Pacheco SP

1997 Oct 4

Saturday night at Pacheco SP was, IMO, one of the better nights so far this year. It was a beautiful warm day with not quite enough breeze to provide relief in the afternoon sun; then little or no breeze after darkness fell (in sharp contrast to our previous viewing session there).

Excellent horizons were had in all directions with just a couple of minor light domes in the east and a moderate dome rising in the northwest from the Silicon Valley / South County sprawl; the southern horizon was quite dark (at least compared to what we've been experiencing at FPeak in recent months); and along the relatively dark, low northern horizon, Ursa Major never completely left our sight even during its nadir swing.

One of the best features at Pacheco is the total absence of any headlights in our eyes; any/all traffic in the area, both on Hwy 152 and on Dinosaur Point Road, runs lateral to our position -- the most we see are the side-mounted running lights on the 18-wheelers passing by on Hwy 152 about a half mile away; and traffic on Dinosaur Point Road is virtually non-existent. After a very short time I even became oblivious to the highway noise; it was almost like a soft, muted purr, punctuated only by the occasional howling of coyotes from what seemed like a location only a couple of hundred yards distant..............

I had really been itching for the opportunity to spend some time working the southern skies, so I was quite happy to be able to find quite a few objects in such constellations as Fornax, Pisces Austrinus and Sculptor. I was even able to pick up a couple of very nice spiral galaxies in/around the central portion of Grus -- with (horizon) room to spare!!! At one point during the evening, I found myself "knocking off" DSOs in the 13-14 magnitude range within a few seconds of moving the scope to the target areas, whereas at the Peak I would repeatedly search those same target areas for minutes on end without success (in this case I'm referring to the more conveniently positioned constellations such as Pisces, Andromeda, Orion, Perseus, et al).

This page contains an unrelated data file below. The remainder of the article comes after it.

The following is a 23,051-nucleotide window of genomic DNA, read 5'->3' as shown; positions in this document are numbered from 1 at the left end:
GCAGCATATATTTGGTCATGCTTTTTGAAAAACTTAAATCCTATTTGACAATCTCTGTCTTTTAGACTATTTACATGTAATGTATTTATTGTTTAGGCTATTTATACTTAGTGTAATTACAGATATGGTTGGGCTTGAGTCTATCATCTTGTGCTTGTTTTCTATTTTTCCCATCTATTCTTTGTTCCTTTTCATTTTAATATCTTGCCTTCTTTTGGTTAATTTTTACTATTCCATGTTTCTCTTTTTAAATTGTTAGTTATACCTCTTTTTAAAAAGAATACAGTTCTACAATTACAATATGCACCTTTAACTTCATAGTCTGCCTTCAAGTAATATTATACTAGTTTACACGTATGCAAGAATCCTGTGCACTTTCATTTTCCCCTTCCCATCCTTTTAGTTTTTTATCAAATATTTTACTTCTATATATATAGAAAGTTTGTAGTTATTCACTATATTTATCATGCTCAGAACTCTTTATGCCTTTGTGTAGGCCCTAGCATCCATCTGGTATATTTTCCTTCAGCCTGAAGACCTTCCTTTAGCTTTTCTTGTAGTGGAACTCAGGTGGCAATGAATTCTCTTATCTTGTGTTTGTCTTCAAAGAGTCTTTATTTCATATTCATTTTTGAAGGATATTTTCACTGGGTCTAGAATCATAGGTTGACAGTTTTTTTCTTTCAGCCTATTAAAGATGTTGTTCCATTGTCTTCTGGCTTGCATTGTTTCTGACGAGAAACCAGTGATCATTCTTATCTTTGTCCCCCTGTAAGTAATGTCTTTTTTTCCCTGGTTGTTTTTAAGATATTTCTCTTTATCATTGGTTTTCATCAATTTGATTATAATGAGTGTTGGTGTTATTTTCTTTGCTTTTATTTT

Sometime after midnight (I don't recall exactly -- I'm not quite the clockwatcher I used to be) I/we started dewing up rather substantially, which ultimately caused me to pack up a good hour earlier than expected (I rolled out through the entrance gate at 3:00am). Even so, it had been a very good night for me -- Sunday morning's tally revealed 27 "newly found" objects to add to my list (which really surprised me; I didn't think I had checked off more than 17 or 18).

IMHO, we all had a pretty good night. I'm definitely looking forward to more sessions at Pacheco.

BTW, I finally stumbled upon the answer to that age-old question:
    Q: Where to flies go at night?
    A: They set up dormitories around the darkened dome lights in my van! :-((

The good news is: there are no more flies at Pacheco State Park; they've all moved to Monterey. The bad news is: I'm going to have to find homes for ALL of them............ ;-)

Jim Bartolini; last updated: 1997 Oct 7